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Northrop Grumman’s SIRU Features on Advanced Weather Satellite

By | June 27, 2018
Artist’s rendering of a GOES-17 satellite in space. Photo: Lockheed Martin.

Artist’s rendering of a GOES-17 satellite in space. Photo: Lockheed Martin.

Northrop Grumman has contributed to an advanced weather satellite that enables improved weather prediction capabilities, leading to more accurate and timely forecasts, watches and warnings. The Geostationary Operational Environmental Satellite (GOES) – R Series is managed by the U.S. National Oceanic and Atmospheric Administration (NOAA). GOES-S, the second satellite in the series, launched from Cape Canaveral, Florida, on March 1 and was renamed GOES-17 upon reaching geostationary orbit. The first satellite in the series, GOES-16, launched from Cape Canaveral in November 2016 and is operational as NOAA’s GOES East.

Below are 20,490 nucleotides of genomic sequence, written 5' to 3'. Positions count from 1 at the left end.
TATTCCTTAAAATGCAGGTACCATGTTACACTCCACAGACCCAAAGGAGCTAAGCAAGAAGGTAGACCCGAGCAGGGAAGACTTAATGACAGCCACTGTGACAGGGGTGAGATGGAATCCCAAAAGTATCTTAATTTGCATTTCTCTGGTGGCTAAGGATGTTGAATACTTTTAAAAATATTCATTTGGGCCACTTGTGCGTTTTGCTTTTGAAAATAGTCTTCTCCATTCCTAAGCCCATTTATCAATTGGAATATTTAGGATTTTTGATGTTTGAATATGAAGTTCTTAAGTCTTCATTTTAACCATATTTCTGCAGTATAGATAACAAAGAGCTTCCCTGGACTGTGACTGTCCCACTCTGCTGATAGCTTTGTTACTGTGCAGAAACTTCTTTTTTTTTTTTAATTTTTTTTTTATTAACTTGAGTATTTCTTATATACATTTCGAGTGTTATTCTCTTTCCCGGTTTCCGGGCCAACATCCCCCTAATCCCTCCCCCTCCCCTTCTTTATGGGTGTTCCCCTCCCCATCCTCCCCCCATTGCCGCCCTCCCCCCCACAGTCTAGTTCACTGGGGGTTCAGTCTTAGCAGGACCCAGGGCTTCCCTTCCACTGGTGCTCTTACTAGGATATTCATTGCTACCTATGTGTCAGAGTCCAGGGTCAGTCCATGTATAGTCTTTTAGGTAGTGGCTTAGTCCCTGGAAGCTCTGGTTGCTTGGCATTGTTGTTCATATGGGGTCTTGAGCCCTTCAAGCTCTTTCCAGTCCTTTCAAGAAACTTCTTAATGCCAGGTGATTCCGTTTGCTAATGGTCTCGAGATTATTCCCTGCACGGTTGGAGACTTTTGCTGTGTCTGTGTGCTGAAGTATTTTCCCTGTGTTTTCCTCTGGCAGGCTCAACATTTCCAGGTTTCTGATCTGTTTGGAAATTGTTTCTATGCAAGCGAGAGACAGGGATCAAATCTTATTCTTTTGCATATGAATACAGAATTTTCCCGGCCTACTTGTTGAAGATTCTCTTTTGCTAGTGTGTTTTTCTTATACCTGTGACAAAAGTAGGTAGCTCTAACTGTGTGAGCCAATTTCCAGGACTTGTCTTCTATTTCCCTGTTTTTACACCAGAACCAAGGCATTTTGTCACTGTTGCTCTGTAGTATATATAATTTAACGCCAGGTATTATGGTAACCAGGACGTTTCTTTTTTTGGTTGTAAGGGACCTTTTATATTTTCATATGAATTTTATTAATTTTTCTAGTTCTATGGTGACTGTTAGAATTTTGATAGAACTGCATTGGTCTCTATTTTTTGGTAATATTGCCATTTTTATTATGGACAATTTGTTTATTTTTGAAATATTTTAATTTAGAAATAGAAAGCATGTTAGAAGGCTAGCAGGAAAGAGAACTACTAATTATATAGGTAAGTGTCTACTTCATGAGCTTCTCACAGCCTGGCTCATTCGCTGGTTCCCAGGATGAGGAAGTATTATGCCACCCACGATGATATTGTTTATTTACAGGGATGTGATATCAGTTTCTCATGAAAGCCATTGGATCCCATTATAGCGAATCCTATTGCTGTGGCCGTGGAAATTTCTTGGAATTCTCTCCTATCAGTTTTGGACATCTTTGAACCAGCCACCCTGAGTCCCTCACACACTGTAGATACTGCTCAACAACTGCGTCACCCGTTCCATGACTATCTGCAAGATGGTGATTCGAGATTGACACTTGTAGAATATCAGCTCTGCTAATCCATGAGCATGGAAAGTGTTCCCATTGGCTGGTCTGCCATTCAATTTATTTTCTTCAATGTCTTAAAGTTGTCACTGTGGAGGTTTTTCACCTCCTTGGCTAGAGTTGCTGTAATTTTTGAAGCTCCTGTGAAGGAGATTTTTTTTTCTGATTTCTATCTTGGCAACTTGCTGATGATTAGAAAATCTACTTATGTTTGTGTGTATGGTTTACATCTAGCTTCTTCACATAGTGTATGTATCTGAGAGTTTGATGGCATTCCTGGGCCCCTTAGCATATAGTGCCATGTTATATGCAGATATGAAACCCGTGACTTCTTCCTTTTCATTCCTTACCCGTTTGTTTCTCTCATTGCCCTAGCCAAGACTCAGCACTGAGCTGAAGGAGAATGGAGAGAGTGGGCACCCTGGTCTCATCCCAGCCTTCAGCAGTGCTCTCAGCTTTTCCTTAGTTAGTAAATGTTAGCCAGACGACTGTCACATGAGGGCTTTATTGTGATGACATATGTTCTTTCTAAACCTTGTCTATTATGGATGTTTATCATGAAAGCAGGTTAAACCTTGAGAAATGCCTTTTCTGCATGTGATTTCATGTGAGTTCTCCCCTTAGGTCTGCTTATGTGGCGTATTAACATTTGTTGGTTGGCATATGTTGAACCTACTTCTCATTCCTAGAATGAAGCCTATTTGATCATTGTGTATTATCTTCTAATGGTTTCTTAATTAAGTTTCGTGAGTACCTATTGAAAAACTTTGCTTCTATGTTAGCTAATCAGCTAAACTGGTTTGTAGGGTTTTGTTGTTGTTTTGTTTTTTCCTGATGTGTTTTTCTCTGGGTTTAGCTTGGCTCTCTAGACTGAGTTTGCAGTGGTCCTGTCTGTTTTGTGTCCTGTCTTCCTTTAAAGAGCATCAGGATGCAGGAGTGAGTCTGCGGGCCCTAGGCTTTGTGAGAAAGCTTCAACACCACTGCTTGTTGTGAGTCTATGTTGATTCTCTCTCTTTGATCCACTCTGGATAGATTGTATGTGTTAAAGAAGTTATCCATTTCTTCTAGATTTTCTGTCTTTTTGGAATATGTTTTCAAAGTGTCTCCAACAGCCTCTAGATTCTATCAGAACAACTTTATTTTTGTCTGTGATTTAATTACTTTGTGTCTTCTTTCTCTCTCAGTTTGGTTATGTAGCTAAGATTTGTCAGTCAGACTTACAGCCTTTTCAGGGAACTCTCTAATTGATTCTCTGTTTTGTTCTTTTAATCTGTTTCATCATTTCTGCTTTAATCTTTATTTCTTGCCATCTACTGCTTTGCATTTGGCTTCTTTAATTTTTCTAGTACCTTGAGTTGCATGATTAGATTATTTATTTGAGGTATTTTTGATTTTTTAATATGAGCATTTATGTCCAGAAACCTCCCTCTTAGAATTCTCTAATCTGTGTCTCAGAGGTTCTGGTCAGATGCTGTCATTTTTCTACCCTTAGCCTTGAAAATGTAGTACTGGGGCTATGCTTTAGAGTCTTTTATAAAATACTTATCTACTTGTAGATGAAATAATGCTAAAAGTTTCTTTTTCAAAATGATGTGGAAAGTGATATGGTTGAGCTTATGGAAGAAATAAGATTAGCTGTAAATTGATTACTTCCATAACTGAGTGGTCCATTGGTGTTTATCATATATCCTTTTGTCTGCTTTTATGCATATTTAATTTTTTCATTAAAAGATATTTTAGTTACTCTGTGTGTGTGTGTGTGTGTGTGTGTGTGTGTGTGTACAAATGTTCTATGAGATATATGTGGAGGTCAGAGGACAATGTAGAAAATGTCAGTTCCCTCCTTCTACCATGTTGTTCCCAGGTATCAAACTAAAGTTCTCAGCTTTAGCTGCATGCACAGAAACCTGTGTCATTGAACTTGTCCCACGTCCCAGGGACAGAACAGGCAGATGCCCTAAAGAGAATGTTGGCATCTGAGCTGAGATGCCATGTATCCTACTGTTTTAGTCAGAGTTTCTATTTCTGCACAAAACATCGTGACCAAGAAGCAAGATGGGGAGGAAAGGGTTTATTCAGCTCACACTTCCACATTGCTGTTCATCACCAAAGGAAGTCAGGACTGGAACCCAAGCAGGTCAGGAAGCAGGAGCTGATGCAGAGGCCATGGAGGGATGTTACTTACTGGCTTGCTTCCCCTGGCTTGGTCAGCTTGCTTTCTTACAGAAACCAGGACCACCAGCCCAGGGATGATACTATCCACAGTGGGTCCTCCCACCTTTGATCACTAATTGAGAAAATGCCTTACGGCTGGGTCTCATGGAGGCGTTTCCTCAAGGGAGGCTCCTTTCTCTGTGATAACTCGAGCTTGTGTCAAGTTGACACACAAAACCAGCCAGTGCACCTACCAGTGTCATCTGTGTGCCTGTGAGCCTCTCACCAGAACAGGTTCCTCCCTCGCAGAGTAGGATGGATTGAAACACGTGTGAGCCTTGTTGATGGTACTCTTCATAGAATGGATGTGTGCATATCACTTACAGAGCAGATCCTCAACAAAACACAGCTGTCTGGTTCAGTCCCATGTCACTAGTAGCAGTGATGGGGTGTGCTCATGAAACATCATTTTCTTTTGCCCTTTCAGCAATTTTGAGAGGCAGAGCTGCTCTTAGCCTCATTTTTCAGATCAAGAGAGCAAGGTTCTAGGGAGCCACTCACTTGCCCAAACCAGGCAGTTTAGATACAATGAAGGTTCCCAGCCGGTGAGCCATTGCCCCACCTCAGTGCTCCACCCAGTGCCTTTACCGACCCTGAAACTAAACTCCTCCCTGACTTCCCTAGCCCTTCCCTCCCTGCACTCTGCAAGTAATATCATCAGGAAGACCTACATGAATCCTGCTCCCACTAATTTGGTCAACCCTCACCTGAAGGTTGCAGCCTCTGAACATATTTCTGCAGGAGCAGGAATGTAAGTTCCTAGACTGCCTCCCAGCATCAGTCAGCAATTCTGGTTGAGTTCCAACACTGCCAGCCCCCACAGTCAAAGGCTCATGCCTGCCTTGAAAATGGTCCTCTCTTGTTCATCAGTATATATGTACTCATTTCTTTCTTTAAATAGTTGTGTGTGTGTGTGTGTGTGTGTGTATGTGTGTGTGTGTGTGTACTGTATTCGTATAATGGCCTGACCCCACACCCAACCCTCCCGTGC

Northrop Grumman’s Scalable Space Inertial Reference Units (Scalable SIRU), which features sensor pointing, stabilization and attitude control for the mission, were provided to the satellite’s prime contractor, Lockheed Martin.

Orbiting 22,300 miles above Earth, GOES-17 will be positioned to boost forecast accuracy for the West Coast, Alaska and Hawaii once operational. Together, GOES-16 and GOES-17 will observe most of the Western Hemisphere. GOES-17 scans the skies five times faster than previous GOES spacecraft with four times greater image resolution, according to NOAA. It will provide high-resolution, rapid-refresh satellite imagery as frequently as every 30 seconds. GOES-17 data will help improve the prediction and warnings of severe weather, potentially saving lives. Additionally, GOES-17 will improve aviation forecasts and flight route planning to avoid hazardous conditions such as turbulence.

Northrop Grumman plans to provide additional Scalable SIRU units for the remaining satellites in the GOES-R Series.